51, May/June 2002
Using geospatial technologies to understand dryland dynamics
compiled by Katherine Waser
| Water management in Islam. Edited by Naser I. Faruqui, Asit K.
Biswas, and Murad J. Bino. Tokyo: United Nations University Press; Ottawa:
IDRC, 2001. ISBN: 92-808-1036-7 (UNUP edition); 0-88936-924-0 (IDRC edition).
US$ 19.95; CA$ 30.00.
(in the United States and Europe)
The United Nations University, 53-70, Jingumae 5-chome,
Shibuya-ku, Tokyo 150-8925, Japan
International Development Research Centre
P.O. Box 8500
Ottawa, ON, Canada K1G 3H9
This book is primarily based on the findings of the Workshop on Water Resources Management in the Islamic World, held in Amman, Jordan in December 1998 and organized by the International Development Research Centre (IDRC). Recognizing the crucial role that religion can play in affecting how individual and collective choices are made, the book presents interpretations from eighteen scientists (themselves Moslem) on the role that Islam might play in water management. While it focuses specifically on the Middle East-North Africa region, its value is most definitely not restricted to MENA countries nor to followers of Islam. An opening chapter gives an overview of the papers presented at the workshop and summarizes the principles and suggestions for further research that emerged from the workshop discussions. Following this overview chapter, the actual papers from the workshop are presented; these papers focus on four main topics: Water as a social good; non-economic instruments of water demand management; economic instruments of water demand management; and integrated water management. Overall, the papers, and the workshop as a whole, suggest that "there is no contradiction between what Islam says about water management and the emerging international consensus on the issue, as reflected by recent accords such as the Dublin Principles or the UN Water Convention." A valuable resource for those working on various aspects of water management in countries with largely Moslem populations.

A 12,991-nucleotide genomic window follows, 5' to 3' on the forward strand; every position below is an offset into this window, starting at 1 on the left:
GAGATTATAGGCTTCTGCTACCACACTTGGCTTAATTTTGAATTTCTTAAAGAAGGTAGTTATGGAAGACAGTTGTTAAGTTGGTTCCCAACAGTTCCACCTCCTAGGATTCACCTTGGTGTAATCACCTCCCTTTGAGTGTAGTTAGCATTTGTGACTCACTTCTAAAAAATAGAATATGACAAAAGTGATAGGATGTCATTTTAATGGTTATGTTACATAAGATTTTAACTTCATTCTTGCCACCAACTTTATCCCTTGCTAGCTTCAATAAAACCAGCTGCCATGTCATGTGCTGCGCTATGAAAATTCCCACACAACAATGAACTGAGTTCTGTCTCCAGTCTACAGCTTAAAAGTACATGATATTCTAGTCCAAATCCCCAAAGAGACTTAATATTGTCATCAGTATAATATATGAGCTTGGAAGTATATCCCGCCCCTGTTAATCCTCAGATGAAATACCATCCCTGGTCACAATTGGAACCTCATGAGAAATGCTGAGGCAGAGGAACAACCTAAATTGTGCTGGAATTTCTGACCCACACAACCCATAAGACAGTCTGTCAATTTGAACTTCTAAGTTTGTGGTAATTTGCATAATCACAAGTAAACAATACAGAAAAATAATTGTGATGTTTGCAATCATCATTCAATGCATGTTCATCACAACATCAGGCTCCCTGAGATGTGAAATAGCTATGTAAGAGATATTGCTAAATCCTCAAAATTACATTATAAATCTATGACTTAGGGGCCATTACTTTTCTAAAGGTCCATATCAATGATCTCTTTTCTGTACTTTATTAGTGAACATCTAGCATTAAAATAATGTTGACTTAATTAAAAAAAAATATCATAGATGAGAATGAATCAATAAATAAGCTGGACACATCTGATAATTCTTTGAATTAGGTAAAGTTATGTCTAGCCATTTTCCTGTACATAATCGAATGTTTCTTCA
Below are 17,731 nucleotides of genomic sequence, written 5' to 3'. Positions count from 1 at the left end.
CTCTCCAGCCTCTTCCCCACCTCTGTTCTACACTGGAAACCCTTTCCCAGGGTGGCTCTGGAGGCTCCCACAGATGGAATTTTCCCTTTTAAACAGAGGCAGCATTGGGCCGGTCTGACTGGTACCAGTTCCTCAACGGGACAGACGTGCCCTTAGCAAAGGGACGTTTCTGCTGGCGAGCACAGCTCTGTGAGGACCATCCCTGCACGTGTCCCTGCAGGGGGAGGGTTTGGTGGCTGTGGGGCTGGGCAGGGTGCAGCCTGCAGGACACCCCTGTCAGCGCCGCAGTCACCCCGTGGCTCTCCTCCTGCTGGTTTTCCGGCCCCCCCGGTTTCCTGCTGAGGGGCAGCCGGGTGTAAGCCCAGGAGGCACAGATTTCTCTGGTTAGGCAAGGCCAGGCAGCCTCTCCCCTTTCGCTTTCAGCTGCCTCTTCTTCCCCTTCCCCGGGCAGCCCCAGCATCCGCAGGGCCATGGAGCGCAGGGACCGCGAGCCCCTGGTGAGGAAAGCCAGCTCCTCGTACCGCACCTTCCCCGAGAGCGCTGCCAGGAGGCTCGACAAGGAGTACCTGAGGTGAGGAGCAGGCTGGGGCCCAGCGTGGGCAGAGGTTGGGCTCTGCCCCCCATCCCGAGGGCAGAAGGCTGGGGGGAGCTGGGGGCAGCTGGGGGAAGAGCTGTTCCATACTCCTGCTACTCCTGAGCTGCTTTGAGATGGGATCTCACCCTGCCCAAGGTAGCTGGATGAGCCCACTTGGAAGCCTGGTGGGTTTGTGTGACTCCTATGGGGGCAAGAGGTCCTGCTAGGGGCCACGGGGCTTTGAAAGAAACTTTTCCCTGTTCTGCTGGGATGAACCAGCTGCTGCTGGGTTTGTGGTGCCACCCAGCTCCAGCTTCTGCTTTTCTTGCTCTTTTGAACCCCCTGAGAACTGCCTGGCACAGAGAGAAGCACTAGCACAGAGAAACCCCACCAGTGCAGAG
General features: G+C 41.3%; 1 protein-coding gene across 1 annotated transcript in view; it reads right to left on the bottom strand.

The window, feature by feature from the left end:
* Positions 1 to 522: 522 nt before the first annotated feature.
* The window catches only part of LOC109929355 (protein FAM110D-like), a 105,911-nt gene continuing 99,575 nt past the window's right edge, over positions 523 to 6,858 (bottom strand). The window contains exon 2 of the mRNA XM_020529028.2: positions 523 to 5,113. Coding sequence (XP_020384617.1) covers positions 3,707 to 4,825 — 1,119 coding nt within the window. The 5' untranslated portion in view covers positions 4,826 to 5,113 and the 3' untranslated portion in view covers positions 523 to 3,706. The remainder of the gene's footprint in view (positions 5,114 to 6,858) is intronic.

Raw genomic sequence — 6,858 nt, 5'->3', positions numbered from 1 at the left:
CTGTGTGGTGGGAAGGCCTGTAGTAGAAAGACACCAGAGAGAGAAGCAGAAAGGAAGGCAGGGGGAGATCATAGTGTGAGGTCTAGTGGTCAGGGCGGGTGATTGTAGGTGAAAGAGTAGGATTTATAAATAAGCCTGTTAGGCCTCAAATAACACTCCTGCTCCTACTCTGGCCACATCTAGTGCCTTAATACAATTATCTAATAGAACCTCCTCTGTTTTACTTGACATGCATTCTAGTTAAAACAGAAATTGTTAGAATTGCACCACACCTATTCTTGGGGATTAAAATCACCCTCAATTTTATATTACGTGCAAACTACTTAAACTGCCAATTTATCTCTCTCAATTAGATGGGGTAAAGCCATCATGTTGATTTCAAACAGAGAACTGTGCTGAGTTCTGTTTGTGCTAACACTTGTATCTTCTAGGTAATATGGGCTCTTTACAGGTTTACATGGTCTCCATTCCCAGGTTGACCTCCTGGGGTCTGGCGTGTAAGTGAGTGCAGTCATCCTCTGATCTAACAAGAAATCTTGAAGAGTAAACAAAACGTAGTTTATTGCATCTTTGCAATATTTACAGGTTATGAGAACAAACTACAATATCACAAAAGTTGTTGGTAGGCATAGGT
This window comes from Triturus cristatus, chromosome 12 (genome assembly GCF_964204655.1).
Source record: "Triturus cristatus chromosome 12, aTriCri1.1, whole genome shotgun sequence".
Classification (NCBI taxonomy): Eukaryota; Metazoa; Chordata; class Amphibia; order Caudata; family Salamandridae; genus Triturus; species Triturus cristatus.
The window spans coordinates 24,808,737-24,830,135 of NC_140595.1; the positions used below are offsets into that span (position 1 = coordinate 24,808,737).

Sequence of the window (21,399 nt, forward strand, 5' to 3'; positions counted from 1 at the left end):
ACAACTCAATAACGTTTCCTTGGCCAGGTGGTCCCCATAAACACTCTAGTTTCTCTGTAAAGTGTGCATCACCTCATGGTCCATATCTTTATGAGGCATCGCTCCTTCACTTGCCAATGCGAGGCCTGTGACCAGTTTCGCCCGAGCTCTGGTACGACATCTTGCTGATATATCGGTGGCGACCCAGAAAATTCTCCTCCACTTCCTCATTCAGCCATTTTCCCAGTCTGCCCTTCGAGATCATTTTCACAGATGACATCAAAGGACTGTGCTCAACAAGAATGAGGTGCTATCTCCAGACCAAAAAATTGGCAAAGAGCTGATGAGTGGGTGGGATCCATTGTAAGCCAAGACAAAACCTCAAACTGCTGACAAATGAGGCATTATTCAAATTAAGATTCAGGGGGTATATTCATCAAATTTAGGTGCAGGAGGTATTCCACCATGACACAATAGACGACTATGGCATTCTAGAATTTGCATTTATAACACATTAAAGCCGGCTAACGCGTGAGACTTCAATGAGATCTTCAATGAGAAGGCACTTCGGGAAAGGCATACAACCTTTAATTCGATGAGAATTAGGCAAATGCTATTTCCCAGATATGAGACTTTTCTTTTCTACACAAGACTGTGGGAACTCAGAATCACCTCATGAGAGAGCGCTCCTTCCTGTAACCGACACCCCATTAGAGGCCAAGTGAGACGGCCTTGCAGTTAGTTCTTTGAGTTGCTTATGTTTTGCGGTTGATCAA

* * * * *
Invasive exotic species in the Sonoran region. Edited by Barbara
Tellman. Tucson, Ariz.: University of Arizona Press, 2002. ISBN 0-8165-2178-6.
Within the last century, the Sonoran Desert has become the home of more than 600 non-native species, both plant and animal. It is only recently that the potential of these non-natives to disrupt native species and even entire ecosystems has begun to be understood, and that attempts have begun to be made to control these invasive species. Based on a symposium held in May 1998 at the Arizona-Sonora Desert Museum near Tucson, this book is not a proceedings but rather a synthesis of the information presented at the symposium, as well as some new information not included in the symposium. It brings together current research by university, government, and NGO specialists in the first single-source volume to describe the arrival and spread of species as diverse as buffelgrass and mosquitofish, rats and saltcedar. The book comprises three parts: the first part summarizes the broad framework of exotic species invasions for the region as a whole, and the changes that have happened as a result; Part 2 examines the situation in some depth in each major subregion of the area; Part 3 reviews methods of control, both natural and human-directed. Appendices summarize relevant laws and present the first-ever lists of naturalized species of flora and fauna in this region. This book will be of interest to wildlife biologists, botanists, ecologists, land managers, and anyone else interested in understanding and preserving the native biodiversity of the Sonoran Desert.
About the Arid Lands Newsletter